Archive for July, 2009

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Why a vacation might be a good idea for Mr. Sanity

July 22, 2009

“She’s turning her life into something sacred: Each breath a new birth. Each moment, a new chance. She bows her head, gathers her dreams from a pure, deep stream and stretches her arms towards the sky. It is here where she must begin to tell her story.” ~ Monique Duval

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One of the hiking trails I adventured.

I’m back from vacation!Given my current funemployment status, escaping the city for a week of hiking, boating, camping and swimming in Georgian Bay was the ultimate treat. Okay, maybe minus the last part. The water is so cold there it’s like a brain freeze in your feet! And when I say camping, what I really mean is staying in a cabin with cable and a real toilet…

But throughout my Indiana Jones adventures, I came to the realization that freelancers really should embrace holidays. Unlike most professions, when you’re working for yourself, it’s easy to hit burnout. Freelancers tend to work longer hours and push themselves beyond their limits. And we’re probably closer to losing our sanity than any teacher I know. I’m sure I won’t be the first or last person to tell you – when you put down the pitches, interviews, writing and re-writings – your world will not end. Your clients will still be there when you get back. And it’s crucial that you recharge your batteries if you want to maintain the quality of your work.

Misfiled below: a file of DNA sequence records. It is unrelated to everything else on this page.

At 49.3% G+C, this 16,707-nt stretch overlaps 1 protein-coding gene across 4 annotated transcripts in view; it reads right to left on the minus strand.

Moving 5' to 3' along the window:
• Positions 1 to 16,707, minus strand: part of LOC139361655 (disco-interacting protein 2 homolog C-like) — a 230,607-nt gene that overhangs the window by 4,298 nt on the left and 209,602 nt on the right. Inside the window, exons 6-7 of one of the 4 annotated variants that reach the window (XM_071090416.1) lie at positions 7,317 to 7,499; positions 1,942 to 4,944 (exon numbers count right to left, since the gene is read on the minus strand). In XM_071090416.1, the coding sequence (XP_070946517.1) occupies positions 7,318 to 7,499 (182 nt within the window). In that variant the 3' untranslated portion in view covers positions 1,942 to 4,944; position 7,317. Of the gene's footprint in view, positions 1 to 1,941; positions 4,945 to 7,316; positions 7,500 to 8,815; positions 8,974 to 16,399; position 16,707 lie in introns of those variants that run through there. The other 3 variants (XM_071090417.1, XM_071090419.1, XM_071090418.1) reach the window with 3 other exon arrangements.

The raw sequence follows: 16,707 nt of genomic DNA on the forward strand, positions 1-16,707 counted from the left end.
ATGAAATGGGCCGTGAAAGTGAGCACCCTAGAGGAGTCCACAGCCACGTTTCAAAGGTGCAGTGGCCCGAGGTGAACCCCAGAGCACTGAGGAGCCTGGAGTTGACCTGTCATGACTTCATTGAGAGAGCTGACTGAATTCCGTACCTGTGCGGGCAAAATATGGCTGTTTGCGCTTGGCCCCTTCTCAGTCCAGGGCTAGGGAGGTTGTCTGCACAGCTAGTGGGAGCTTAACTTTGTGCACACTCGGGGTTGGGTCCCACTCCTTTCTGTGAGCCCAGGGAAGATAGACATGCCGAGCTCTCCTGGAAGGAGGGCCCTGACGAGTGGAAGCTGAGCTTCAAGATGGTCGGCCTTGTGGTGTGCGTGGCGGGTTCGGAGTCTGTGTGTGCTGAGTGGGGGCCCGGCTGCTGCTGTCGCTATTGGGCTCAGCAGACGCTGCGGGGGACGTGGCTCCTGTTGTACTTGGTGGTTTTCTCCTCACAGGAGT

1. The ‘F’ in freelance should stand for flexibility, not freak-out. One of the reasons many people cite their love of freelancing is because of the flexibility it affords. So why kick it to the curb for the sake of overworking yourself? You might as well return to the cubicle from whence you came, as Shakespeare might put it. Giving yourself a vacation from time-to-time is a healthy habit to get into. Even if you’re not sailing away to some tropical island for a couple weeks, a short-term no-work period or long weekend can do wonders for relieving frustration and revitalizing your spirits.
  2. A change of scenery will perk up your creativity and provide you with a fresh outlook. Sometimes writer’s block can spawn from simply being in the same working environment day-in and day-out. Whether you’re hauling your laptop to Cancun or the local coffee shop, a ‘vacation’ from your familiar writing space can spark inspiration and innovation. Being physically active and outdoors for an entire week instead of doing the zombie slouch in a cramped, musty office space helped me to generate a lot of new ideas.
  3. Sometimes your friends and family could use a little undivided attention. They’re used to your deadpan stare focused on the computer screen, your constant need to surrender to the beeps of your Crackberry, or those late nights you spend frantically typing away when you’ve got a project deadline to meet. Occasionally, they could use a little TLC, without the interruptions of your typical day in the office.

Many freelancers fear taking vacation time because the need for income overshadows the temporary flight from responsibilities. For a busy freelancer, this can take some time management, planning and juggling. But it is possible. Multi-tasking should come easily to you anyways, right?

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One door closes so that another can open

July 2, 2009